I spent this past weekend on a girl’s trip with my mom and sister in Point Reyes, California. I hadn’t been to Point Reyes since I was a kid so I really did not remember much about it other than it was a sleepy little town on the Northern California Coast.

My mom rented us a house just outside of town where we would stay for two nights.  The house came with some expected delights, as well as unexpected surprises.  It was a wooden cottage set within a forest of trees and designed landscaping around the house  that was just beautiful.  Walking up to the door we took in the strong floral scent of Daphne.  The inside of the house had the less appealing smell of animals since, as it turns out, there were two cats that lived there.  We were left a note by the owner, Jack, that it was our responsibility to make sure these cats were fed and cared for in his absence.  It was a good thing none of us had a cat allergy, but I’m pretty sure my mom could’ve done without the midnight cat snacking by her head while she was trying to sleep.

The weekend was filled with simple luxuries.  Saturday morning we all enjoyed our cup of coffee while reading our books at leisure. The quiet was deafening. These days, or for the past 3,467 days (I did the math starting when Ava was born), I find it difficult to carve out good quality time to sit and read my book at my house with so much that I always feel I need to do around the house.

Later that morning we went into town to browse in the shops before taking our hike.  The adorable town called Point Reyes Station was created because a railroad ran through it for 59 years, ending in 1933. The town pretty much consists of one of everything you need: one market, one pharmacy, one hardware store, one bakery.

There are several wonderful restaurants that do not disappoint.  On this trip, we visited Old Station House Cafe, which is celebrating 40 years in existence this year, just like me, so we bonded right away. I enjoyed a delicious salad with Point Reyes Blue Cheese dressing and the roasted chicken with brussels spouts and potatoes.  We also dined at Osteria Stellina, a more upscale atmosphere with amazing fresh pastas, pizzas and salads.


When visiting small towns, dining out can often leave you disappointed, but Point Reyes is filled with dairy ranches and oyster farms, so this small town offers up amazingly fresh farm to table fare.

Point Reyes is known for their cheese and Cowgirl Creamery right in town has developed quite a name for itself outside of its home town.  I bought a Cowgirl Creamery triple cream cheese and crackers that was absolute heaven and worth every bit of the $15 I paid for it.  Inside the creamery is a great little boutique clothing store that is worth a browse.


There is not a Barnes & Noble Bookstore in Point Reyes.  But there is my mom’s favorite little bookstore aptly named Point Reyes Books right on the main drag.  This bookstore conjures up nostalgic feelings of when it was actually possible to browse around an old-fashioned mom and pop bookery and buy a real genuine book made of paper.

We made a stop into Toby’s Feed Barn, which is much more than its name indicates.  Toby’s Feed Barn has cards, linens, gourmet foods, household decorative items and more. On the way into the shop we were stopped by two locals relaxing in bright red rocking chairs in front of Toby’s, enjoying a leisurely chat on a Saturday morning.  They were so friendly and had a lot of great tips about Point Reyes to share with us.  One was that we absolutely must go to Drakes Bay Oyster Company for some freshly caught oysters.  The interaction between these friendly locals really made my first day in Point Reyes start out right.  Never underestimate the power of the outpouring of friendly communication.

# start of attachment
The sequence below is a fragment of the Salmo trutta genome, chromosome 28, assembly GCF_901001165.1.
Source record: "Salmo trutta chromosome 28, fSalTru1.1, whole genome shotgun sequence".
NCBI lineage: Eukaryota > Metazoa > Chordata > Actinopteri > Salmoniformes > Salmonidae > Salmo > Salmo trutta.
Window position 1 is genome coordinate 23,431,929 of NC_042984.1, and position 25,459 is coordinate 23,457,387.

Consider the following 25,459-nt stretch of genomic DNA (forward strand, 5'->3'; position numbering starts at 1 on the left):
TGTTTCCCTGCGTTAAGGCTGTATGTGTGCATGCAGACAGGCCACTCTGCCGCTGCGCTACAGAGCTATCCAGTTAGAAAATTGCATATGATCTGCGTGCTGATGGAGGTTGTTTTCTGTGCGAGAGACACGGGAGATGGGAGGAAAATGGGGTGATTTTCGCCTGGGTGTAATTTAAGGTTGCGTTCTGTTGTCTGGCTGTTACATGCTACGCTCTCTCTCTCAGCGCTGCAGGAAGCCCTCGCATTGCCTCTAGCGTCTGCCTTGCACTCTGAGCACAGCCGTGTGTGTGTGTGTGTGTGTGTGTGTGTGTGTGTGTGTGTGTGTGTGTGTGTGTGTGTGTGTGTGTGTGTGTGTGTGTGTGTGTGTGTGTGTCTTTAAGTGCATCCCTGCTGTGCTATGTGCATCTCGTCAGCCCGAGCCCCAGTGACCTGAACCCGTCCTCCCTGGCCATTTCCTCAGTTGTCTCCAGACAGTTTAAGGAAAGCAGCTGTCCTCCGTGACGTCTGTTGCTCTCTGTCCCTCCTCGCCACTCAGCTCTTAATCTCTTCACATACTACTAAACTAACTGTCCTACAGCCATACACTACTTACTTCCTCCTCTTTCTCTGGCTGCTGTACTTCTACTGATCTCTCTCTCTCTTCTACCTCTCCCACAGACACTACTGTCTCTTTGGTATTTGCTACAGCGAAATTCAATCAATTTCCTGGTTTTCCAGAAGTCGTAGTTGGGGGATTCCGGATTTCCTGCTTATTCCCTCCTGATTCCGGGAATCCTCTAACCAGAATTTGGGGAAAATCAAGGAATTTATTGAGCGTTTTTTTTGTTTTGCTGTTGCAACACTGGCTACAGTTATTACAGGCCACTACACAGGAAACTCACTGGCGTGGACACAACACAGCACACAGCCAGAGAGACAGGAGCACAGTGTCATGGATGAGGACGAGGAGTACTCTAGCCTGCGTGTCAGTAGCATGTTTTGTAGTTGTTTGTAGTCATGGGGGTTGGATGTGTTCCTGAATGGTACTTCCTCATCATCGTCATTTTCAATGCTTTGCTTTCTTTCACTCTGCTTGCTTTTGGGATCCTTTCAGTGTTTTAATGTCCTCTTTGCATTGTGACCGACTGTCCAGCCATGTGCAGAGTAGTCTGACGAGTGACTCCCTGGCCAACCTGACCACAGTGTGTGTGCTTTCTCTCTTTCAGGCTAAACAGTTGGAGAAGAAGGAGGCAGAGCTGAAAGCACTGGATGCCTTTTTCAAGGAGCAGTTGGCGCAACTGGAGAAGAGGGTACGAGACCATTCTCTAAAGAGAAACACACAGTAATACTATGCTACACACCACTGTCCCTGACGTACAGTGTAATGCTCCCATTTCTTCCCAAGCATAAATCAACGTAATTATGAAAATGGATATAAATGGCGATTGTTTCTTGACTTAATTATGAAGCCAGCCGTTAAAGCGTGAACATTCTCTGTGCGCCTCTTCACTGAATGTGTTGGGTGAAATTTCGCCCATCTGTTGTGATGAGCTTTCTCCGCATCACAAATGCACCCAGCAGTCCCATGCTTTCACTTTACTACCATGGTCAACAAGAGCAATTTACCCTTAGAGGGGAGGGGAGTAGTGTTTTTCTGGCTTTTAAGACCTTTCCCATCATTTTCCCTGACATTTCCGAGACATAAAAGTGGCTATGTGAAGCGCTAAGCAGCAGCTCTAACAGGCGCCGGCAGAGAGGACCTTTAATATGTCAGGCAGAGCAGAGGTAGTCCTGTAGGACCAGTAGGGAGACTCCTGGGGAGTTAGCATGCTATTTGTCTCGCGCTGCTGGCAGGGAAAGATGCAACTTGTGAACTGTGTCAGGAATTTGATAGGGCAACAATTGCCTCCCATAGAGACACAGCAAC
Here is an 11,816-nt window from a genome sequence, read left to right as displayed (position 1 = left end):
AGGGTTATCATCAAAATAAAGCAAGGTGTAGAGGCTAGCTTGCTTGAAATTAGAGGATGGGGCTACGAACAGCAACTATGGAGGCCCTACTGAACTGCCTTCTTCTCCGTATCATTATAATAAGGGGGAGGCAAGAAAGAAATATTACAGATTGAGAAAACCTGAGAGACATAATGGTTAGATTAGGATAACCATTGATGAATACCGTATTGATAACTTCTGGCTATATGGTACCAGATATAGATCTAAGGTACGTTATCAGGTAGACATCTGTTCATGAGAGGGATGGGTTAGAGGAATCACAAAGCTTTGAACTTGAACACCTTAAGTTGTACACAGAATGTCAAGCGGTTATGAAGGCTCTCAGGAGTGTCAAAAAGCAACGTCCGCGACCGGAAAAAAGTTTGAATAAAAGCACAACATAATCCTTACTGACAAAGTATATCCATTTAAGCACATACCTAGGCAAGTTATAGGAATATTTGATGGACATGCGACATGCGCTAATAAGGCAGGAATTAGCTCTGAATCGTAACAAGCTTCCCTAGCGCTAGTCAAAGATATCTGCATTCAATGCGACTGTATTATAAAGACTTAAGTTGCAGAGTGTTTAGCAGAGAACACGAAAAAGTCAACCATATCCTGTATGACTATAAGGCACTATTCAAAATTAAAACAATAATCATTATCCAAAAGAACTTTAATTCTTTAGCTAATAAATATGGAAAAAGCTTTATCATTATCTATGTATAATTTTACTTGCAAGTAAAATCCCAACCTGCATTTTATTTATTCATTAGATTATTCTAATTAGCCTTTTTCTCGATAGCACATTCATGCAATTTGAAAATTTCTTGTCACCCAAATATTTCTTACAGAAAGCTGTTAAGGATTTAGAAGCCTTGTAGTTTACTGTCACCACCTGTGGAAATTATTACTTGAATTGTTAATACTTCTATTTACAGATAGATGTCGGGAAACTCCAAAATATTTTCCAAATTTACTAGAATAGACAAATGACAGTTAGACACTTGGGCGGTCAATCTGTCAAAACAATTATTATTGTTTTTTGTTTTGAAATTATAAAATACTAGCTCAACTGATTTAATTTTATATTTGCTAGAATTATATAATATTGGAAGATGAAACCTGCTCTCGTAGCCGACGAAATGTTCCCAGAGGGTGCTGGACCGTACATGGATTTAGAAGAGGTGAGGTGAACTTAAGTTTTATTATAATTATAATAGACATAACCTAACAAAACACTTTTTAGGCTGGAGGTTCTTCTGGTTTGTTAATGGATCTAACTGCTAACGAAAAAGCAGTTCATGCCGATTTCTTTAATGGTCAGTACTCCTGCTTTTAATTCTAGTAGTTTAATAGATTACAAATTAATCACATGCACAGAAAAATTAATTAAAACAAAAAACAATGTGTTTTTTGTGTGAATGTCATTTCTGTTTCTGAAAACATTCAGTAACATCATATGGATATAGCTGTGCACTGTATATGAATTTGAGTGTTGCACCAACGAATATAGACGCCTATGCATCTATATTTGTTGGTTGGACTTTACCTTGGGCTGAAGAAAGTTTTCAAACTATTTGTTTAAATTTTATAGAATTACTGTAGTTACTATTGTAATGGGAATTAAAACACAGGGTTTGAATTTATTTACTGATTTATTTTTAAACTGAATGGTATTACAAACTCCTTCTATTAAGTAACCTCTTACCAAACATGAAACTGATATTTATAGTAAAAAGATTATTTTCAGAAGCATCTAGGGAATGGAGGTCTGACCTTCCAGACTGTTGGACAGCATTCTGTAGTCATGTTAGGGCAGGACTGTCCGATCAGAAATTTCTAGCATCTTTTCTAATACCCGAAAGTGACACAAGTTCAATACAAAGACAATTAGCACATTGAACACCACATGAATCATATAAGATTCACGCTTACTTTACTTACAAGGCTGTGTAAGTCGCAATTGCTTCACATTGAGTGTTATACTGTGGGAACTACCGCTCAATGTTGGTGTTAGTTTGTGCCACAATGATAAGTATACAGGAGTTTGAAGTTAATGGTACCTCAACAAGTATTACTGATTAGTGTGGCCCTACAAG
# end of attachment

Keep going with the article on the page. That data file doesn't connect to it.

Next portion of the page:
So of course we had to make our way out to Drakes Bay Oyster Company and have an oyster.  None of us eat oysters but I could not go to an awesome place where they harvest oysters, and not try one.  We got a special lesson on the art of opening and eating an oyster from another friendly local working at the farm.  She also gave us the history of Drakes Bay Oyster Company and how they are currently in a heated legal battle with the Interior Department and National Park Service (NPS) who want to shut the family business down.  The NPS is claiming the company is causing environmental harm while Drakes claims that they have been good stewards of the land for nearly 100 years now, providing California with a third of all oysters in California. The locals desperately want to save this oyster farm which is apparent with the abundance of Save Our Drakes Bay Oyster Farm signs posted all over town.

drakes bay

Getting a lesson on opening and eating an oyster
Getting a lesson on opening and eating an oyster
My sister eating her oyster
My sister eating her oyster
Me eating my oyster
Me eating my oyster


The piles of oyster shells
The piles of oyster shells

We went on an amazing hike Saturday afternoon along the beautiful Pacific Ocean. We hiked six miles along the Tomales Point trail where we enjoyed an amazing view of the ocean the entire way, and also got to watch roaming herds of elk that were recently reintroduced into the area.

Point Reyes is definitely worth a visit for a weekend of delicious cheese and oysters, great restaurants, a plethora of amazing hikes at every turn and a handful of local shops to keep you busy browsing and buying.

Thanks mom for arranging a great little getaway!

Until next time, the mothership is signing off.

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Exploring Point Reyes
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One thought on “Exploring Point Reyes

  • March 10, 2014 at 9:29 pm

    Know how you feel Meg, your Mom & Dad kindly took Bette & I twice to Point Reyes on separate visits. Like you had a great time. J.


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